• Do I have to come into Holland Bloorview to participate in this project?

To participate in CP-NET, we will need to see you at Holland Bloorview for at least one visit. You may choose to complete one or two sessions – at the second visit we would ask you to complete several questionnaires to update our information about your child’s health and wellbeing. We will work with you to find the most convenient appointment time for you and your family. If your child is participating in only The Canadian Cerebral Palsy Registry, we can offer alternate arrangements to complete the components of the study.  When we speak with you, we’ll discuss your options and find the most convenient arrangement for you.  We don’t want your participation in these projects to be an inconvenience for you and your family.

 

  • My child only comes to Holland Bloorview for special services; otherwise, my child attends a different rehabilitation centre.  Do we have to come to Holland Bloorview to participate?

Both CP-NET and The Canadian Cerebral Palsy Registry are multi-site projects.  Multi-site means that the studies are being conducted at many pediatric rehabilitation centres across Ontario and Canada. The pediatric rehabilitation centre you participate at will be based on where you live.  These projects are the same regardless of which center you participate through.  The components of the projects don’t change but we’ll help you contact the center that’s closest to you.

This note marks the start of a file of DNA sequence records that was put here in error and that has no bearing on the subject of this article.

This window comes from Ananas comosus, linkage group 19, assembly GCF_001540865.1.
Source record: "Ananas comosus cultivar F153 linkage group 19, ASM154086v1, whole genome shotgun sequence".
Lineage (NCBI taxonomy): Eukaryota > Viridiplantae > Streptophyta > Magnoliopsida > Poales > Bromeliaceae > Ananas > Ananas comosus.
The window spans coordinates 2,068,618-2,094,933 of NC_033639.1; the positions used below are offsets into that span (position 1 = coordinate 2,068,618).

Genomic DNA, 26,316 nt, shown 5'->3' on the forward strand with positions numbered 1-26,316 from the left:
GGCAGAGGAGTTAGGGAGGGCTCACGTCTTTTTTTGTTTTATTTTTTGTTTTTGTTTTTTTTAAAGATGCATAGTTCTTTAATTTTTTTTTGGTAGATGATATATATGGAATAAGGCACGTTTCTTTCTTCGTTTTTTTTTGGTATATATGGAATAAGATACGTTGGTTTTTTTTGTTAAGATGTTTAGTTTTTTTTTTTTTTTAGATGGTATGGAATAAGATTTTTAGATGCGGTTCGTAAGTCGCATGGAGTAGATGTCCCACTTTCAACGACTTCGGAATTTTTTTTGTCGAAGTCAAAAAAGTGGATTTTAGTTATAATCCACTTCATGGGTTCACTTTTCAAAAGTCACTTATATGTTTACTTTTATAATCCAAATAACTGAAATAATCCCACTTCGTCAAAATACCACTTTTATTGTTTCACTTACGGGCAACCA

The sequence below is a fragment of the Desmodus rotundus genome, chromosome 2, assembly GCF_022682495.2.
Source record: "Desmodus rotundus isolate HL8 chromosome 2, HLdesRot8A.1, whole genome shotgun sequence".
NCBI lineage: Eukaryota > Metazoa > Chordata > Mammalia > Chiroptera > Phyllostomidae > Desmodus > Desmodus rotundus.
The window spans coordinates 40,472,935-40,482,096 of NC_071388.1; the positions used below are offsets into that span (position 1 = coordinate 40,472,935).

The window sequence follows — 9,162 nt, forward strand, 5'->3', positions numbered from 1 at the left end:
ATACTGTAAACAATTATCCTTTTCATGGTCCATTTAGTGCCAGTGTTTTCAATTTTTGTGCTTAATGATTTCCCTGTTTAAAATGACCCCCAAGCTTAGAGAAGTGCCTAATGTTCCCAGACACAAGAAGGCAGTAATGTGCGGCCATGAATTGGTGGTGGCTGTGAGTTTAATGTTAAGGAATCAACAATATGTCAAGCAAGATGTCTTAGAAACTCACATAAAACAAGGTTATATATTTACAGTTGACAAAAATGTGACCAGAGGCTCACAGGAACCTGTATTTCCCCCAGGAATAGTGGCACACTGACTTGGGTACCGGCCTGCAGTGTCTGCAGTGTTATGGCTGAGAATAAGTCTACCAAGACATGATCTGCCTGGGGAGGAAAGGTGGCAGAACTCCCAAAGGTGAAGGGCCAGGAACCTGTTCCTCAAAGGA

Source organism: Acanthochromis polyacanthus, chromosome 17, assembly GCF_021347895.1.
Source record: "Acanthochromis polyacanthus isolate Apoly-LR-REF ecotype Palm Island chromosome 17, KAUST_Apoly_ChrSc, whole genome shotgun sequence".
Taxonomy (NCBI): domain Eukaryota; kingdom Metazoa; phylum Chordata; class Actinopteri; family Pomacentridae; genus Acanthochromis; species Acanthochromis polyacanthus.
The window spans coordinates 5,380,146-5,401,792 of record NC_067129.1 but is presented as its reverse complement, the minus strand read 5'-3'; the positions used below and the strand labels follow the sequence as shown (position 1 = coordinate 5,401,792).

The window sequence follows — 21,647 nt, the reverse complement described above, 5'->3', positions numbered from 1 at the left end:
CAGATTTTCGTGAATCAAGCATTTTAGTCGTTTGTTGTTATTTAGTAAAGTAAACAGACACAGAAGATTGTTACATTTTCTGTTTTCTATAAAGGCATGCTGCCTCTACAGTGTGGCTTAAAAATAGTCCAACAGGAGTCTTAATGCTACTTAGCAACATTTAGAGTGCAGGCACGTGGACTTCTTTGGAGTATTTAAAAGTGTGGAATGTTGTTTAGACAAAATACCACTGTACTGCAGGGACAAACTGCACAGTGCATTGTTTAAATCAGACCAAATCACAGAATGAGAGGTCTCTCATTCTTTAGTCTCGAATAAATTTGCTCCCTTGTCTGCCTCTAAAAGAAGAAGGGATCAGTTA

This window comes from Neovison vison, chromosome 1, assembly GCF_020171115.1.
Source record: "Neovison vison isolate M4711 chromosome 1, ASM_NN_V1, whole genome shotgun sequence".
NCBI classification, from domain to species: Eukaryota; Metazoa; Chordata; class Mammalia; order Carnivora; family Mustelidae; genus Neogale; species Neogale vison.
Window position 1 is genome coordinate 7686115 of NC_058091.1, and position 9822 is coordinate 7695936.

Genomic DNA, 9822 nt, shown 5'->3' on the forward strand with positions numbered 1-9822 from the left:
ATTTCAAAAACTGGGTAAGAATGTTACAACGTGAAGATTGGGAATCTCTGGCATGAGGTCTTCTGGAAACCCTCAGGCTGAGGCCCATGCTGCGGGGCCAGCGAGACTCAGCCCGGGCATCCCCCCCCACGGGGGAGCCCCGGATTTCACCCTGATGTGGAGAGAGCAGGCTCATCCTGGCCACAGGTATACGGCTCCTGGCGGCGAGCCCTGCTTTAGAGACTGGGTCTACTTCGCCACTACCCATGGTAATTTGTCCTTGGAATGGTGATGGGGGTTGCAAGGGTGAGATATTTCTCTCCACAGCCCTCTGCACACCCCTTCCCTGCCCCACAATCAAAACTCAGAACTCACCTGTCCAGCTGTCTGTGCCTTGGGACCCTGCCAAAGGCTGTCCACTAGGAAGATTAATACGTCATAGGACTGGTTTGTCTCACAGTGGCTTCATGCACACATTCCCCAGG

• Will I get any updates about the information you find about my child?

We plan on sending all families an update about the findings of these research studies once we’ve analyzed all of the information we collect.  You can tell us whether or not you’d like to receive this information.  CP-NET also hosts family forums and information conferences and you are welcome to attend these events to stay up-to-date about the project.

 

    Funding Agency

    Kid's Brain Health Network

    Learn more about this study